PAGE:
January 21, 2013 by suchandsuchfarm
Baking bread has quickly become one of my weekend rituals. Wake up, make coffee, check on the chickens, feed the dog and start making bread. I love it because I love to cook/bake, and baking my own bread means one less thing to buy at the grocery store. It’s cheaper and tastes better too. It also fills up the house with amazing, wondrous aromas and makes me feel like a real empowered female homesteader that’s going to meet the day and kick some ass. But I hate it because baking is a science and I didn’t do too well in science class. And also because as soon as I take it out of the oven, I have a 170 lb vulture named Dave who swoops down and eats most of the bread before the weekend is over and I have to make a second batch. However, that just means that he really likes it and I appreciate it.
I like to cook a lot of different types of bread; beer bread, challah, honey wheat, sweet breads and more. But my favorite go-to bread has to be this recipe for your everyday white sandwich bread.
- 2 cups lukewarm water
- 2 Tbsp sugar
- 2 Tbsp dry active yeast
- 2 Tbsp butter, softened (or 2 Tbsp oil, I’ve found both to work equally well)
- 5 cups bread flour
- 2 tsp kosher salt
yields 2 loaves
First, I proof the yeast by combining the water and sugar together and whisking thoroughly. Then, I add in the yeast and mix again. The yeast eats the sugar, therefore the sugar is like an appetizer for the yeast. Let this mixture sit for 5-10 minutes. After 5-10 minutes, the yeast will become a thick, creamy, foamy layer on top of the water.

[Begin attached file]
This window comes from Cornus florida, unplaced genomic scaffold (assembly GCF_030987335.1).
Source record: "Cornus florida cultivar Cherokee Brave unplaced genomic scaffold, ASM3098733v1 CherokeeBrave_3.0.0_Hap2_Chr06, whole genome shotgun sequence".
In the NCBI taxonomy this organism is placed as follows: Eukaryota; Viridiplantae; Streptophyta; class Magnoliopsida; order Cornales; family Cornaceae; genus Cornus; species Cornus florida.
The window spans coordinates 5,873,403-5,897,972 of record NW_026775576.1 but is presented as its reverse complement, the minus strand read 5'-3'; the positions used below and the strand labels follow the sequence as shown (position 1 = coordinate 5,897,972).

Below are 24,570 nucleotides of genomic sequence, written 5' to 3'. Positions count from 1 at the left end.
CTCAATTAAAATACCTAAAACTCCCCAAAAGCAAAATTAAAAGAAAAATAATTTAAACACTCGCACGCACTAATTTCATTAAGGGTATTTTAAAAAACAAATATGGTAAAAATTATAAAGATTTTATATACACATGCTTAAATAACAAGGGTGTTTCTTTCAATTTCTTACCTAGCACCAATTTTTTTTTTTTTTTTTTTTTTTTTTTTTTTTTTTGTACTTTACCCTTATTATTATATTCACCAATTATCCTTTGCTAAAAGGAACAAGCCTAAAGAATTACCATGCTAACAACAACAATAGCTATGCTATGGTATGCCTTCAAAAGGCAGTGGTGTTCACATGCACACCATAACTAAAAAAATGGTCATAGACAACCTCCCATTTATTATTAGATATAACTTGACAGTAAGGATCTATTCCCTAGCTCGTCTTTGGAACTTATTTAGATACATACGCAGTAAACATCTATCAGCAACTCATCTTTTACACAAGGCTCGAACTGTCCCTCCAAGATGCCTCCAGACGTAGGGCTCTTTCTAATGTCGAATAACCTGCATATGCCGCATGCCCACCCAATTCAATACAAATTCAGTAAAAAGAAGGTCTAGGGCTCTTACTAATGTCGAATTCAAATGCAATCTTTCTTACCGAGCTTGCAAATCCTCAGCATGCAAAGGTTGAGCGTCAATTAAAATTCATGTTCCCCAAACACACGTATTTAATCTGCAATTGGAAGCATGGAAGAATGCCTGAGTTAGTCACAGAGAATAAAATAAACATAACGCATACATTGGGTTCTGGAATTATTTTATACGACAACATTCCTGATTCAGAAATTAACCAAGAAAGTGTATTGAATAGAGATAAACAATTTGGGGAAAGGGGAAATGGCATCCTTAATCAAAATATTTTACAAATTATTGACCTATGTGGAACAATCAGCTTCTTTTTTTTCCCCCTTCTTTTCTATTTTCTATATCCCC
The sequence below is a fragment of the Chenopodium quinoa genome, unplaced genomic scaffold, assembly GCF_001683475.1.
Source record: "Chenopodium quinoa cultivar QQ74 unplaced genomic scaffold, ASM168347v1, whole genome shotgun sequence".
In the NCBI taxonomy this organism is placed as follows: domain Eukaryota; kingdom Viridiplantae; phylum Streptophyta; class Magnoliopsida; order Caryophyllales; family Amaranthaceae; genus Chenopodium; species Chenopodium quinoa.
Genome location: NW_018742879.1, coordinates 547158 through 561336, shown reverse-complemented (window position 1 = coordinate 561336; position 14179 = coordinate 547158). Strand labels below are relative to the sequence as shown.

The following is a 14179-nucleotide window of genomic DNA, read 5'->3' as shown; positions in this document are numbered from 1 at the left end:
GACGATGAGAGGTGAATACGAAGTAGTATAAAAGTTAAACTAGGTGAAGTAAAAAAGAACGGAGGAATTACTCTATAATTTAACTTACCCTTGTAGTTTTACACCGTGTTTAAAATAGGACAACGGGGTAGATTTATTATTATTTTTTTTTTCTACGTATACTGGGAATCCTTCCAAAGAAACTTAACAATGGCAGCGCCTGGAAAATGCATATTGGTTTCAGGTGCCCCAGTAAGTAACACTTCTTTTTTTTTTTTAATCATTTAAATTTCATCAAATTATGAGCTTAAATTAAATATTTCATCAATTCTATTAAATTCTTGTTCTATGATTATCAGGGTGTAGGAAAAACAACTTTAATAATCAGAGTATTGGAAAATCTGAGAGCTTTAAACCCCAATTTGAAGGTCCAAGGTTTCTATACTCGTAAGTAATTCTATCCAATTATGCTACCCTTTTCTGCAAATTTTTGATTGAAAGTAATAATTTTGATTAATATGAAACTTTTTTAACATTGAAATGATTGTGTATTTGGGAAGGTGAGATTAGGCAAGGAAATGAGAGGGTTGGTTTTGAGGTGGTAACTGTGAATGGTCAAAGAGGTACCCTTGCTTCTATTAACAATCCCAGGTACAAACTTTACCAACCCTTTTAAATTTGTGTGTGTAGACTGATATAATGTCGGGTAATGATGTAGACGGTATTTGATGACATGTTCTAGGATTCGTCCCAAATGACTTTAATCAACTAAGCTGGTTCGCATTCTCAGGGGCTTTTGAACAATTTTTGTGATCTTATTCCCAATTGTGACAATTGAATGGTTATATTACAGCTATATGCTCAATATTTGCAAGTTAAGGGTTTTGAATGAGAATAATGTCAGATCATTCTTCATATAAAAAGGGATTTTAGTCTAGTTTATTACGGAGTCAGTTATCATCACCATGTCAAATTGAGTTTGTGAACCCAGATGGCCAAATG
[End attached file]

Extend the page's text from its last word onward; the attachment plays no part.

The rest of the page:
Next, I add in about 2 cups of flour and stir to incorporate. After that’s mixed thoroughly, I add in the butter, salt and the remaining flour. The salt kills yeast so I don’t like to add in the salt right after the yeast proofs. Gotta let the yeast get to know the flour first so they can get all friendly together!
After I’ve added the flour, salt and butter and everything starts coming together, I dump it all on a floured surface and start kneading. Yes, I stir by hand and knead it by hand… no bread machines for me! I mean, if you’re going to make bread you might as well go all out, am I right? I knead for a few minutes, making sure not to over work the dough. It should be tacky but not sticky. Then I form it into a ball, spray my bowl down with some Pam or something, then put the dough back into the bowl.
Move the bowl to a warm spot in the kitchen, cover it with a damp towel and let it rise until it has doubled in size (about 45 mins-1 hour). I like to cover mine with a damp towel but you can also cover it with saran wrap that’s been sprayed with cooking spray (our good friend Pam). Covering the bowl retains moisture in the dough. It’s important.
After the dough has doubled in size, I kung-fu punch it down a few times in the bowl and return it to the floured surface. Divide the dough in half, form it into two loaves, place them in two greased loaf pans and cover with a damp kitchen towel. Then I let this rise again for about an hour, until the dough is 1″ above the pan edge.
After the second rise is complete, I pop those babies in a 375 degree pre-heated oven and let them bake for 25 minutes. When the bread is done, pull them out of the oven and let them cool for 5-10 minutes before taking them out of the pan.
This recipe will leave you with a very light crust and light and airy crumb (everything that’s inside of the crust). It’s cheaper and tastier than store bought bread and it’s really rewarding too! Just make sure you keep the hungry vultures away.